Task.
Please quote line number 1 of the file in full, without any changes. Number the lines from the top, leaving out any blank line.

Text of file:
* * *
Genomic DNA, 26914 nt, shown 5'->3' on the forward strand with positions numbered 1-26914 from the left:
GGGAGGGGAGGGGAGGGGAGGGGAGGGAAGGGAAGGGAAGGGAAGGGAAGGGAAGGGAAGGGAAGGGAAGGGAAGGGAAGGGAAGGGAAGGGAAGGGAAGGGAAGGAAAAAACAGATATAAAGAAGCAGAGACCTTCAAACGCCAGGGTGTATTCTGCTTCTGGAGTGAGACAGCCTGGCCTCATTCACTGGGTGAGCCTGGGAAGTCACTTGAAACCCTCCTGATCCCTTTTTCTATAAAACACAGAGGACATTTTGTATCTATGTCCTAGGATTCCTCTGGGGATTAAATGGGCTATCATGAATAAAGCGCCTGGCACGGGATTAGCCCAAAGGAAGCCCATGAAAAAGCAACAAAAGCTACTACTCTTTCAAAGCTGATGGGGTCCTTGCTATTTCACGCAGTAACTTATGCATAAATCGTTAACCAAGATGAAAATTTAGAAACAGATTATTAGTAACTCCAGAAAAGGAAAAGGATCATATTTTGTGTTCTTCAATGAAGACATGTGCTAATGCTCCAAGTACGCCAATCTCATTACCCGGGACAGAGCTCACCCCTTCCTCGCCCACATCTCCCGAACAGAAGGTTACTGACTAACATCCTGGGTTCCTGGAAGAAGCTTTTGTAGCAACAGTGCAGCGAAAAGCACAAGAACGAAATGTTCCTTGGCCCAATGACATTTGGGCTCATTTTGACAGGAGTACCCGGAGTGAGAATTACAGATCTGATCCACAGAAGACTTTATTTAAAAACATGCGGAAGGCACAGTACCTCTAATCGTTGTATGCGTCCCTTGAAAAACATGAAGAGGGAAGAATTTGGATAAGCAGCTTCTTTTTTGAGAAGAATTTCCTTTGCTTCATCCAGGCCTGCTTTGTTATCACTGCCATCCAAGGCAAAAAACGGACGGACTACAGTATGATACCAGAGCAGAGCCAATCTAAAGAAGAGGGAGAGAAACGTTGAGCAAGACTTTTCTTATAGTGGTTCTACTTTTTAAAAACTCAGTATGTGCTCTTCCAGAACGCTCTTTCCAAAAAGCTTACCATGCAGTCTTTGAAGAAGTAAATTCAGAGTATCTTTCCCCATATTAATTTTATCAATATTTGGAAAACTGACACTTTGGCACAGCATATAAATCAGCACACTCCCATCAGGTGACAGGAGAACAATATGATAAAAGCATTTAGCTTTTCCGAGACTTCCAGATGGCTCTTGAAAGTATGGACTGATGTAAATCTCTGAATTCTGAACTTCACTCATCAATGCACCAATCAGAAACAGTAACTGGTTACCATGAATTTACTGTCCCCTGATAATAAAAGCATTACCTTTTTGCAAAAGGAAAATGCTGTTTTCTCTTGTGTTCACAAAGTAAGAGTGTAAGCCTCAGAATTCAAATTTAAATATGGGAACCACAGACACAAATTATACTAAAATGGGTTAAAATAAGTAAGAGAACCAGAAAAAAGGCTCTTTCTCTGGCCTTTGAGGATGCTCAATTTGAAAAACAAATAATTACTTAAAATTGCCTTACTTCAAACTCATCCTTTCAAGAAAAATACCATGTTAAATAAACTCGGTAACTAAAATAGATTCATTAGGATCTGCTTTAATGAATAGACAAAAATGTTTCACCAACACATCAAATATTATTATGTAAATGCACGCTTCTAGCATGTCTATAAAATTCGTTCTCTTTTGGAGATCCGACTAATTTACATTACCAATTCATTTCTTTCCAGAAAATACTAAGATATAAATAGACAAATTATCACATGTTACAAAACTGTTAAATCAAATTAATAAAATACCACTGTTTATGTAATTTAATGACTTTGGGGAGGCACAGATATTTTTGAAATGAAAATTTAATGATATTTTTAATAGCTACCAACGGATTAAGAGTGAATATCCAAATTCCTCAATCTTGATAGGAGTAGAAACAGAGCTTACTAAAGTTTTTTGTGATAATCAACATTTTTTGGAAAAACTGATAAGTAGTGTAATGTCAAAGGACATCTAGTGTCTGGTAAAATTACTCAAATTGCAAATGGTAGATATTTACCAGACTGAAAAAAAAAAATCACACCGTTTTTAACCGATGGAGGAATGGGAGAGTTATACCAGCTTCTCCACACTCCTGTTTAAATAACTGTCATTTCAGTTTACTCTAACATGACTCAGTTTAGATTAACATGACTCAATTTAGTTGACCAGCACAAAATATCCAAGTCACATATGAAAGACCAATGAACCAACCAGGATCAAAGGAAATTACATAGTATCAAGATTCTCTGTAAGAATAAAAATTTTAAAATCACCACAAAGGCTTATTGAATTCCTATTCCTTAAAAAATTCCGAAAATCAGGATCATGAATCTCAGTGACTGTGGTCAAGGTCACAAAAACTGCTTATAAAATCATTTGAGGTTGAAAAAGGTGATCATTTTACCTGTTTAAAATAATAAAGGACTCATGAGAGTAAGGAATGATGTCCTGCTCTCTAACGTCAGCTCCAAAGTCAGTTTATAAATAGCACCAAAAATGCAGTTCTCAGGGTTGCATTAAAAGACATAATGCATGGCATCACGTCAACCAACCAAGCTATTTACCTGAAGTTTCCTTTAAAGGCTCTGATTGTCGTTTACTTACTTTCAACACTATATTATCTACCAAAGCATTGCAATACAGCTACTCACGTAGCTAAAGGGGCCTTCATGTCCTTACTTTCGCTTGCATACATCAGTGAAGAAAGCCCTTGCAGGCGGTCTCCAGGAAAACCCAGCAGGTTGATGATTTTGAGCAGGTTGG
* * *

Genomic DNA, 26914 nt, shown 5'->3' on the forward strand with positions numbered 1-26914 from the left: